“The great thing, then, in all education, is to make our nervous system our ally instead of our enemy.” — William James
As students or Writers, procrastination is a trap that most have fallen into often time. With the help of just the right dose of anxiety, we usually recover for a while and hopefully get most of our work or tasks finished before motivation fades away.
I remember writing a term paper. I had gathered all the necessary information, but the thought that I had already done most of the work led me to put off actually writing the paper. I failed to recognize that it takes more than merely organizing my ideas, and suddenly, it was two days before my paper was due. I spent two to three hours panicking and not knowing where to start.
I eventually calmed down and, having realized I was too ashamed to ask for an extension when I already had two months notice. I decided to stay up all night to write a 20-page research paper. I started earlier than anyone in my class, but that confidence led to procrastination. I am thankful that my anxiety motivated and energized me to write my paper from start to finish.
The fear of failure or incompetence led to that success in writing 20 pages in one sitting. Better time management is more advisable, but we don’t live in a perfect world where everything goes according to plans. Anxiety, stress, and even procrastination will be part of your life to some extent. Learning to differentiate when to accept it and push through, and when to cry out for help when it is overwhelming is the key to living a mindful lifestyle or a life of balance.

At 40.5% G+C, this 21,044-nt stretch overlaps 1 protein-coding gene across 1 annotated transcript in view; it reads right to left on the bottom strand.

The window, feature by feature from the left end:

Learn To Monitor Your Anxiety And Seek Help When / If Necessary
If your livelihood is threatened and your functionality is affected (chores, job or school performance, social activities, or interpersonal relationships). Then, by all means, seek help without delay or being hindered by shame. Seeking professional help is advisable because only a doctor or mental health professional can identify whether an anxiety disorder causes your anxiety symptoms. Or other related disorder such as Social Anxiety, Panic Disorder, or PTSD.
Anxiety has different variations and levels. People can experience minor levels of situational or circumstantial general anxiety (life changes or unexpected event occurrences). That’s why it is vital to surround yourself with people who help you see the bright side of life. Nevertheless, learn and be willing to be there for people when they need you, too.
Thank you for reading and stay tuned for more post. Please, feel free to comment and share. We are stronger together:) Happy Tuesday!